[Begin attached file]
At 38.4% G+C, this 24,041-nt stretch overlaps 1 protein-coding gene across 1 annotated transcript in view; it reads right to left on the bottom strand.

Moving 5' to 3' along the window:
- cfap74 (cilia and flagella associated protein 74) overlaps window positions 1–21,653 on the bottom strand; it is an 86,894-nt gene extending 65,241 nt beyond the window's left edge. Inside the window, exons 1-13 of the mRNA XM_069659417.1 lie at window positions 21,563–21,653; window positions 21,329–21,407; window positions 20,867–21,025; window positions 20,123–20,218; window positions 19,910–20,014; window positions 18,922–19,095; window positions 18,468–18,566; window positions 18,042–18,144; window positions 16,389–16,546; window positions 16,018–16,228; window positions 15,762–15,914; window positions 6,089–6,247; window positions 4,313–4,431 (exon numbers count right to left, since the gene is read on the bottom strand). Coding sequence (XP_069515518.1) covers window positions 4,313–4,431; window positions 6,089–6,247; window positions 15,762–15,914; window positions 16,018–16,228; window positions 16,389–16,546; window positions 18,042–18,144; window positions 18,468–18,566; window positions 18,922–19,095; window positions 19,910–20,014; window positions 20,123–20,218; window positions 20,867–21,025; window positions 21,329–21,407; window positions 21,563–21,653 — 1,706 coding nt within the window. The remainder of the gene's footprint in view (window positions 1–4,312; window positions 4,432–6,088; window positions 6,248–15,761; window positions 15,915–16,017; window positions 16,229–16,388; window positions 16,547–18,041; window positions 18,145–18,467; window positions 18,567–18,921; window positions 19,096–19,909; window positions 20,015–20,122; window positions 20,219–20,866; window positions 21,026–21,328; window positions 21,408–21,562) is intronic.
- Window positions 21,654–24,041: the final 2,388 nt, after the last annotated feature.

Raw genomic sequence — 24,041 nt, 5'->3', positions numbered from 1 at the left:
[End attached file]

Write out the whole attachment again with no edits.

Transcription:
At 38.4% G+C, this 24,041-nt stretch overlaps 1 protein-coding gene across 1 annotated transcript in view; it reads right to left on the bottom strand.

Moving 5' to 3' along the window:
- cfap74 (cilia and flagella associated protein 74) overlaps window positions 1–21,653 on the bottom strand; it is an 86,894-nt gene extending 65,241 nt beyond the window's left edge. Inside the window, exons 1-13 of the mRNA XM_069659417.1 lie at window positions 21,563–21,653; window positions 21,329–21,407; window positions 20,867–21,025; window positions 20,123–20,218; window positions 19,910–20,014; window positions 18,922–19,095; window positions 18,468–18,566; window positions 18,042–18,144; window positions 16,389–16,546; window positions 16,018–16,228; window positions 15,762–15,914; window positions 6,089–6,247; window positions 4,313–4,431 (exon numbers count right to left, since the gene is read on the bottom strand). Coding sequence (XP_069515518.1) covers window positions 4,313–4,431; window positions 6,089–6,247; window positions 15,762–15,914; window positions 16,018–16,228; window positions 16,389–16,546; window positions 18,042–18,144; window positions 18,468–18,566; window positions 18,922–19,095; window positions 19,910–20,014; window positions 20,123–20,218; window positions 20,867–21,025; window positions 21,329–21,407; window positions 21,563–21,653 — 1,706 coding nt within the window. The remainder of the gene's footprint in view (window positions 1–4,312; window positions 4,432–6,088; window positions 6,248–15,761; window positions 15,915–16,017; window positions 16,229–16,388; window positions 16,547–18,041; window positions 18,145–18,467; window positions 18,567–18,921; window positions 19,096–19,909; window positions 20,015–20,122; window positions 20,219–20,866; window positions 21,026–21,328; window positions 21,408–21,562) is intronic.
- Window positions 21,654–24,041: the final 2,388 nt, after the last annotated feature.

Raw genomic sequence — 24,041 nt, 5'->3', positions numbered from 1 at the left: